We learn all of this in flashbacks as memories flood him in the wake of the death of his wife Betty, a comfortable, tweedy woman he met and married in Hong Kong, from where, due to the fading of British influence there, they retired to Dorset. Their marriage was clearly bland, based on domestic order and neatness, and somewhat passionless (separate beds, no children). It gradually becomes clear that their sexual passions were spent elsewhere, Filth's successfully extinguished after their marriage, and Betty's expended in a liaison with Filth's rival Veneering that neither she nor Filth ever acknowledged, Filth even to himself. The reader will come to know - though Filth never does - that in the moments before Betty's fatal heart attack, she had buried a gift from Veneering in the garden. As the novel progresses, it will become clear that the marriage operated for Filth as the balm for a tortured soul, and the effect of her death on him is dramatic. He begins to behave in uncharacteristic ways; all of a sudden he leaves his Dorset isolation, and takes to the road to visit the two female cousins, Babs and Claire, with whom he spent his foster years in Wales, and with whom he has clearly not been much in contact in the intervening years. He is shocked to find Babs living in reduced and slovenly circumstances and clearly unbalanced, presumably suffering lasting psychological damage from the childhood time in Wales. Contact between the cousins now reveals to the reader the truth of what actually happened to end their time in Wales, which Filth has clearly spent his lifetime suppressing, but for which he has nevertheless suffered a lifetime's guilt - misplaced, as it turns out when Claire provides him with new information. The narrative at this point will tell us of the way the experience moulded Filth's legal judgements. We learn too of the way that connections made in Edward's troubled youth reappeared at later times, sometimes unknown to him, to help him on in life and towards his career. Reading Betty's obituary in a hotel dining room, Filth is forced too to confront her true status as a powerful woman of the establishment, acknowledgement of which he has clearly suppressed in his need for a nurturing wife. Finally, back in Dorset, Filth can at last, for the first time in his housekeeper's years of service, remember her name: the protective reserve he once created as a barrier to the outside world is broken.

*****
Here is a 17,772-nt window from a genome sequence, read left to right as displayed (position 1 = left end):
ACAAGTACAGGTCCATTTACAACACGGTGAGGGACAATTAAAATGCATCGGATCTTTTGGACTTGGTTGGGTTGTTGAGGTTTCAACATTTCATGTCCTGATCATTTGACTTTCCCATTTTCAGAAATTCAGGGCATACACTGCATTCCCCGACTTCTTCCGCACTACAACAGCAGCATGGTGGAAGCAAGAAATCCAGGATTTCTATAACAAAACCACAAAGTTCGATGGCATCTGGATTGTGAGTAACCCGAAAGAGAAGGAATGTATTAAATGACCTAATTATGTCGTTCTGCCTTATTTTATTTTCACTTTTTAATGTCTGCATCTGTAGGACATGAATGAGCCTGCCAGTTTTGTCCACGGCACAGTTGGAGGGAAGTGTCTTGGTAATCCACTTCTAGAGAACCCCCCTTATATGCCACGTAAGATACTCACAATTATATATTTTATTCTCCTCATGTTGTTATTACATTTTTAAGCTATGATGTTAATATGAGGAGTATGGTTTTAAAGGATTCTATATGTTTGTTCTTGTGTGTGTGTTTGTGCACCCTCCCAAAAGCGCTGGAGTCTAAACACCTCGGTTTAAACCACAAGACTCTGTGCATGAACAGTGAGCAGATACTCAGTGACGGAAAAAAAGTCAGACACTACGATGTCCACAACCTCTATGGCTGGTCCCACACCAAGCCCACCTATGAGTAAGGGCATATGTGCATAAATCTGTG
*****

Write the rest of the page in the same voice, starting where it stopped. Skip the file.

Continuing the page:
Ann began our discussion of this book by saying that although she had expected to really like it she hadn't known what to make of it in the end, and I agreed: we were in fact a bit puzzled by the universal praise. Most others - Jenny, Clare, Mark and Doug - expressed great surprise and said they had really liked it. They thought it the great portrait it was praised as being and went on to pick out aspects of the book that had really struck them: in particular the portrayal of the early years in Malaysia - which they thought was beautifully poetically written, perhaps the best written bit of the book; the ultimate cruelty of the apparently welcoming family in Yorkshire - 'This is a family matter', they say in response to Edward's offer to rush there when a tragedy occurs (they had just used him!); and the awful blase but cunning selfishness of the aunts - they had used him, too! It is indeed they who must have arranged the fostering by Ma Didds. These were all things which Ann and I agreed were striking.